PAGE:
The big question for the family is how did this last letter get away to Australia, since the “6 days” entry tells us it would have been probably written just before the Japanese landed! The Japanese landed on Singapore Island on 8 Feb at 8:15pm b/xii)…p240.
At 9:15 on 9 Feb the CO of the 2/20 Bn (Lt. Col. CF Assheton) “gave the order to withdraw… ordered parties to break into smaller groups.” b/ix)…p81. Wall describes on a map the withdrawal routes b/ix)…p82 which extended towards the perimeter of Singapore city. When a soldier arrived at Singapore, he asked how he could rejoin the 2/20 Bn. “He was told there was no 2/20” b/ix)…p102.
Singapore capitulated on 15 Feb 10:30pm and Tom’s personnel record showed he was posted missing on 16 Feb 1942.
… not yet incorporated into the above account.
A) Japanese POW records.
The Australian Government obtained some of these records in 2012. The National Archives of Australia list these records, with links. Following the NAA link: "Complete alphabetical list of Australian prisoners of war of the Japanese in World War II", there is a record for Tom FOSTER, with Asian notations. Tom's entries were as follows: Under the column "Date of Capture" was 17-3-42 and on the left was the Japanese notation for "Sumatra". Then under the column "Remarks" was "deceased", then the Chinese ideograms for "severe broncho-pneumonia"…fb/vii).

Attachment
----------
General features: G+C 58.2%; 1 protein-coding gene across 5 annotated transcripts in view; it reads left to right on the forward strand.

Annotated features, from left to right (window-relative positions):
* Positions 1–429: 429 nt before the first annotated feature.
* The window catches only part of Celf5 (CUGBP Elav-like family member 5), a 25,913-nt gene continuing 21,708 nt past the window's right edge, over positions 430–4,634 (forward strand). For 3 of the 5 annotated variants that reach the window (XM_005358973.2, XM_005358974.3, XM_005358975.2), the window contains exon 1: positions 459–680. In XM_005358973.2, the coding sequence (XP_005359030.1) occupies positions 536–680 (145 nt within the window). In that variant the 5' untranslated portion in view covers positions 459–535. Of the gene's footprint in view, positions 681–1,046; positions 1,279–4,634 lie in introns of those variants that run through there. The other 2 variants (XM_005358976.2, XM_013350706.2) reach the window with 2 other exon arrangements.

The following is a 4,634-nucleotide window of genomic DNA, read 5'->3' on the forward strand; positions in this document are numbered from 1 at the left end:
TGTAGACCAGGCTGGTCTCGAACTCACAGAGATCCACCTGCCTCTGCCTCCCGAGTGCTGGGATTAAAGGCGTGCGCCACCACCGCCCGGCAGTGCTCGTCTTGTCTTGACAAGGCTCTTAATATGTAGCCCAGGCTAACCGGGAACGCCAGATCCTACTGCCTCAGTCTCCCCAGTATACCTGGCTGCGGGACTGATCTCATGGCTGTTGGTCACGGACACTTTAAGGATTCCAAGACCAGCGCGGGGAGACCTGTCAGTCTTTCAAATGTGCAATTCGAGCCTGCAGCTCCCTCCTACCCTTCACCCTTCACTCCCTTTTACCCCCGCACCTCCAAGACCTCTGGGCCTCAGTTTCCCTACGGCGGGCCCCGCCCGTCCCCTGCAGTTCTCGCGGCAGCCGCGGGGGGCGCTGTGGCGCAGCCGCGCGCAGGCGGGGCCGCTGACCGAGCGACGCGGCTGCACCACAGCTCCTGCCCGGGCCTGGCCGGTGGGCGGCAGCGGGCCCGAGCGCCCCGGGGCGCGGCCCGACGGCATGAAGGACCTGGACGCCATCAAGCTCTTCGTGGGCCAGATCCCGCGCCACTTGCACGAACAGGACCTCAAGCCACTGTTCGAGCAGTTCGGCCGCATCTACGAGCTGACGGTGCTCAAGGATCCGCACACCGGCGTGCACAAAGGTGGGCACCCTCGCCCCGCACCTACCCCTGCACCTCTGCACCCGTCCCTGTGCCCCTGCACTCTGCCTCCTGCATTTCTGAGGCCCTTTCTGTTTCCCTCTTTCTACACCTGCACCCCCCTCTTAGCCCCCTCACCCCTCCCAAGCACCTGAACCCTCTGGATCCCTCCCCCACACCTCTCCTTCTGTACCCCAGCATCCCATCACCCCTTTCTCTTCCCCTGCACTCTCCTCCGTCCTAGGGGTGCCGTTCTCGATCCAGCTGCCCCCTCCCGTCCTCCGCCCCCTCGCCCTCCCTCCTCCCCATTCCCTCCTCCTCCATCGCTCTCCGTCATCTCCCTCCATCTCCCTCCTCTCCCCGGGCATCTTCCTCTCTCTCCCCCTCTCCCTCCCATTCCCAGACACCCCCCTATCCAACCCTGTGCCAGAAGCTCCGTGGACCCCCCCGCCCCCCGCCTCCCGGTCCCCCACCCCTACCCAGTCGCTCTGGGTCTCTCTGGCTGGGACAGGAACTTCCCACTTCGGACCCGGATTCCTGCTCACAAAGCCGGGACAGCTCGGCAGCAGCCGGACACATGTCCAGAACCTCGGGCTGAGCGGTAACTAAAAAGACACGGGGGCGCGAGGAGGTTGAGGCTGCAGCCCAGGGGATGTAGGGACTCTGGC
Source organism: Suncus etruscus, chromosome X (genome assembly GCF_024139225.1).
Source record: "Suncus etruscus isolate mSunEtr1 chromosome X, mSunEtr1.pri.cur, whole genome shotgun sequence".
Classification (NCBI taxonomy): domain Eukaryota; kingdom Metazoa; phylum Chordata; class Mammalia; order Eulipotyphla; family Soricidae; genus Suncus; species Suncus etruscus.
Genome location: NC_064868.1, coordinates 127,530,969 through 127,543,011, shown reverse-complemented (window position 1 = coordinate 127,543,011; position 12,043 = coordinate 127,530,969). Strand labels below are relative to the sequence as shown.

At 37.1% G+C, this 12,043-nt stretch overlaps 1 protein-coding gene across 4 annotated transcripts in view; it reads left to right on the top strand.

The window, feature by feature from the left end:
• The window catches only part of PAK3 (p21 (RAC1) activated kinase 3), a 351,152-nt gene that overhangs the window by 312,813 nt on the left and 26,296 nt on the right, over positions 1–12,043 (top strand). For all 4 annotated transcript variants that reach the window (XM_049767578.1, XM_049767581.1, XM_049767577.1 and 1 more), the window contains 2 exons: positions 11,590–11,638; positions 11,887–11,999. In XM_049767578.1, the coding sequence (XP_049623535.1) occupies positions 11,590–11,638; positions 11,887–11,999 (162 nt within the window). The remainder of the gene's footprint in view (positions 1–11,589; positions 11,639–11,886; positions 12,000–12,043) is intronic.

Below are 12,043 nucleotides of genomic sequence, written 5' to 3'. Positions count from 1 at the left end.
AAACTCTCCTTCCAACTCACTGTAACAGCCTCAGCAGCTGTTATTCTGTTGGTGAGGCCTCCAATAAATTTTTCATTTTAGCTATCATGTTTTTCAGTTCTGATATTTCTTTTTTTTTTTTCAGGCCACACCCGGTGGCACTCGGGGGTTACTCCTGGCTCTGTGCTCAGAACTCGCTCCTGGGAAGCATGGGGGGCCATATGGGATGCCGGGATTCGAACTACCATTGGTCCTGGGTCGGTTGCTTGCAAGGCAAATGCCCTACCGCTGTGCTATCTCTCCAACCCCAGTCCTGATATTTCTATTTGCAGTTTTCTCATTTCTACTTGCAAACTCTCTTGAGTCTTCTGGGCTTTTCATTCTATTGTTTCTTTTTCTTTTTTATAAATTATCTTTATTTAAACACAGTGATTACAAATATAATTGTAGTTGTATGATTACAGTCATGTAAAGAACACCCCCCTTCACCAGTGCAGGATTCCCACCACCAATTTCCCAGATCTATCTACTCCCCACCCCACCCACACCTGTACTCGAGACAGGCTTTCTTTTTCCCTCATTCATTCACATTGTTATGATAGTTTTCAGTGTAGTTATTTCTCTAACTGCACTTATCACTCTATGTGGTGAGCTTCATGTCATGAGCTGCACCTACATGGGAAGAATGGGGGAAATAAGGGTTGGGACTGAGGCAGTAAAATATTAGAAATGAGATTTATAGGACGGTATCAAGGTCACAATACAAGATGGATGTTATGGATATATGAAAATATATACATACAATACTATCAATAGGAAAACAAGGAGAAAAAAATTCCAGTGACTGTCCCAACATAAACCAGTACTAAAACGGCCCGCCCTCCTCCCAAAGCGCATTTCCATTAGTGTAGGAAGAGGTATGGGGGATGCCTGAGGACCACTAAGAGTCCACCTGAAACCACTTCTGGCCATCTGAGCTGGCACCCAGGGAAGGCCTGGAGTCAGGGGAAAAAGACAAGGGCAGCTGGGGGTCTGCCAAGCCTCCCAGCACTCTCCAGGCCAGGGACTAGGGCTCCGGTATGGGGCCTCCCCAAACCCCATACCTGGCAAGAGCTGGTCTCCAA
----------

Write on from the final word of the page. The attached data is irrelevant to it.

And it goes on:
Comment: The Sumatran POWs died from dietary insufficiency and lack of medical supplies, all detailed above. These conditions resulted in dysentery, beri beri, ulcers, pneumonia, pellagra, diptheria and so on. Lt Nichols reported that Tom had the first 3 diseases at various stages. The Japanese file now shows that Tom's immediate cause of death was the 4th disease, pneumonia, which is not surprising with his medical history in such a multi-deficient environment.
However, the important record…Tom's "Index Card", was NOT there after following the link: "Australian POW Indexes". Professor UTSUMI Aiko describes the “Prisoner of War Information Bureau, or Furyo Jôhôkyoku which produced the so-called mei-mei hyô, or inscription card. This was supposed to be made out for each prisoner of war. This card recorded personal details, such as the prisoner’s name, age, nationality, status, rank, unit, place of capture, place of internment and the date of any movement, such as release, transfer or death.” The Dutch have been working on this area much longer and more effectively than the Australians. They obtained about 48,000 POW cards from the Japanese in 1952, and have been making a freely accessible database of these cards, with translations and digitising. In 2012, the Japanese government presented several lists of records to the National Archives of Australia. These records related to Australians who had been captured by the Japanese during WWII. Unfortunately this collection ONLY contains information about 4,500 of the approximately 22,000 Australian service personnel and civilians who were taken prisoner of war by the Japanese. There is no translation available for the Australian material. Surely Australia could have done better than this?